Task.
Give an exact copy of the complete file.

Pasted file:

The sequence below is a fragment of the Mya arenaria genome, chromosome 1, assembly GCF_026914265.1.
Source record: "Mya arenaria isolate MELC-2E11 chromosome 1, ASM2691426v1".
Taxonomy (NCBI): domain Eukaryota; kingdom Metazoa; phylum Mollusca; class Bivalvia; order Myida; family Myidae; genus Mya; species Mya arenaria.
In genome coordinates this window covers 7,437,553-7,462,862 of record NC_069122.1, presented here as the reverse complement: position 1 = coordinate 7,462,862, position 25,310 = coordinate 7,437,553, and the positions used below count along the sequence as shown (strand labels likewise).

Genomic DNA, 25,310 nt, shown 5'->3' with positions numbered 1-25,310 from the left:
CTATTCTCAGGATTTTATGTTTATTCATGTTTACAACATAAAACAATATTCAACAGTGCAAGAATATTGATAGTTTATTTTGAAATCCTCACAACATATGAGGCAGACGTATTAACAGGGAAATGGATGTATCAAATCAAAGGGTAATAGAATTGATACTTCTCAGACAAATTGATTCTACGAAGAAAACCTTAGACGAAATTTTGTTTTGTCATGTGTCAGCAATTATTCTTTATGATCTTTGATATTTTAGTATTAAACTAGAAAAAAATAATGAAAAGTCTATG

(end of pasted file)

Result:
The sequence below is a fragment of the Mya arenaria genome, chromosome 1, assembly GCF_026914265.1.
Source record: "Mya arenaria isolate MELC-2E11 chromosome 1, ASM2691426v1".
Taxonomy (NCBI): domain Eukaryota; kingdom Metazoa; phylum Mollusca; class Bivalvia; order Myida; family Myidae; genus Mya; species Mya arenaria.
In genome coordinates this window covers 7,437,553-7,462,862 of record NC_069122.1, presented here as the reverse complement: position 1 = coordinate 7,462,862, position 25,310 = coordinate 7,437,553, and the positions used below count along the sequence as shown (strand labels likewise).

Genomic DNA, 25,310 nt, shown 5'->3' with positions numbered 1-25,310 from the left:
CTATTCTCAGGATTTTATGTTTATTCATGTTTACAACATAAAACAATATTCAACAGTGCAAGAATATTGATAGTTTATTTTGAAATCCTCACAACATATGAGGCAGACGTATTAACAGGGAAATGGATGTATCAAATCAAAGGGTAATAGAATTGATACTTCTCAGACAAATTGATTCTACGAAGAAAACCTTAGACGAAATTTTGTTTTGTCATGTGTCAGCAATTATTCTTTATGATCTTTGATATTTTAGTATTAAACTAGAAAAAAATAATGAAAAGTCTATG